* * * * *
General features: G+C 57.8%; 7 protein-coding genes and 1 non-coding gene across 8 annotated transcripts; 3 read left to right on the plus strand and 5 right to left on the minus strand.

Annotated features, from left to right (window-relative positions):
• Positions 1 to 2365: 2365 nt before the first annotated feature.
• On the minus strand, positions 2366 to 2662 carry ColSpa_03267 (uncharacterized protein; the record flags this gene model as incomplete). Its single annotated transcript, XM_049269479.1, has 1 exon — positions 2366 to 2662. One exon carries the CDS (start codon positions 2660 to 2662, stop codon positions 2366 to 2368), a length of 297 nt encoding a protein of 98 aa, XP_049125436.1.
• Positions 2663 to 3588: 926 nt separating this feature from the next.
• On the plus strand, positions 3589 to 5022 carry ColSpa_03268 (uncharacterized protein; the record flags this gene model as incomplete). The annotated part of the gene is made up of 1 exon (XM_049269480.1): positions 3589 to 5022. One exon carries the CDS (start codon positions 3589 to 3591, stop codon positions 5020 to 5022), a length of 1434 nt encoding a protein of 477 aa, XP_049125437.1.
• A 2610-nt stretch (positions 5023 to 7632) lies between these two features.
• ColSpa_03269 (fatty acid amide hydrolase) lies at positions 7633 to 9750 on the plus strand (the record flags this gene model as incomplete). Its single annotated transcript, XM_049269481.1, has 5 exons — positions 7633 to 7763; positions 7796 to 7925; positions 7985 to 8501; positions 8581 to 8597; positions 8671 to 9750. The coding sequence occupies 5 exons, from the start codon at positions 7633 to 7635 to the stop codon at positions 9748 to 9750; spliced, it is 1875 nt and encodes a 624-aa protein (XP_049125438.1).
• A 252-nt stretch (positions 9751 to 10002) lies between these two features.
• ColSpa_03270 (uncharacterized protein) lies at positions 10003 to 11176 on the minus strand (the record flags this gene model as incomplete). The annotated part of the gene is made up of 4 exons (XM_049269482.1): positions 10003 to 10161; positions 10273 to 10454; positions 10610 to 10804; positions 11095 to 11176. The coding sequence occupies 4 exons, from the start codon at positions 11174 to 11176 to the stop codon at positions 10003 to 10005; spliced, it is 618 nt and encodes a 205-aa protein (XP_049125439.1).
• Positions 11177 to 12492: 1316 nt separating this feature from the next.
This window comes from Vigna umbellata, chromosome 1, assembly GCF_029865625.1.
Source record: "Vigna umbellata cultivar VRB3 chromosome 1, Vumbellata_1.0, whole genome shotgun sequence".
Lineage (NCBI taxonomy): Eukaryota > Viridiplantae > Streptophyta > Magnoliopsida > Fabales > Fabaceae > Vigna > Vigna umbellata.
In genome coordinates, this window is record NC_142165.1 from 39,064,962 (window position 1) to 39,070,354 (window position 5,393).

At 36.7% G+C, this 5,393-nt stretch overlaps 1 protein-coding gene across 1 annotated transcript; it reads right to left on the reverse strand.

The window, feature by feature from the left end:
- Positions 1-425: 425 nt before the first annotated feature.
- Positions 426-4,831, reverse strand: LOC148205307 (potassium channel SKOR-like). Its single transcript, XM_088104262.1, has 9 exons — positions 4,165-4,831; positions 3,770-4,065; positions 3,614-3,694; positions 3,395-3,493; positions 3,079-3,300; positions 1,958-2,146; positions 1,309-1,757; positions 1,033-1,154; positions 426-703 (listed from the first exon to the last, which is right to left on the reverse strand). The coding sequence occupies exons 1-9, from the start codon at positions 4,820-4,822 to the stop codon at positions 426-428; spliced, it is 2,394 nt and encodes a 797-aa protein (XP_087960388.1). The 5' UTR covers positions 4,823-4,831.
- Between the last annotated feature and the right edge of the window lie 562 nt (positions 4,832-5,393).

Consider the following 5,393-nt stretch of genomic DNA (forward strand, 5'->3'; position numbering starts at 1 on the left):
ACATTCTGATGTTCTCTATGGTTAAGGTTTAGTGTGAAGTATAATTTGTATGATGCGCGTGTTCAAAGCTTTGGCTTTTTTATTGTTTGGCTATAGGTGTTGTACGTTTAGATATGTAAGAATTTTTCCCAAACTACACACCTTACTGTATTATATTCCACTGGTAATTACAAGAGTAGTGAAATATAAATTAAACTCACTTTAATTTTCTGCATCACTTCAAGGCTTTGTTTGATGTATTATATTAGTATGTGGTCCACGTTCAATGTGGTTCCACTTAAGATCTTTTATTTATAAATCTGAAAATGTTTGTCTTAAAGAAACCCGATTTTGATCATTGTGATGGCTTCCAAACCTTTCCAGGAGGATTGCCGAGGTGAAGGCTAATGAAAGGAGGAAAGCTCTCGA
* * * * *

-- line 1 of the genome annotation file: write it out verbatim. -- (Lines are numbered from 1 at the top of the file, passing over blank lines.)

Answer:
General features: G+C 57.8%; 7 protein-coding genes and 1 non-coding gene across 8 annotated transcripts; 3 read left to right on the plus strand and 5 right to left on the minus strand.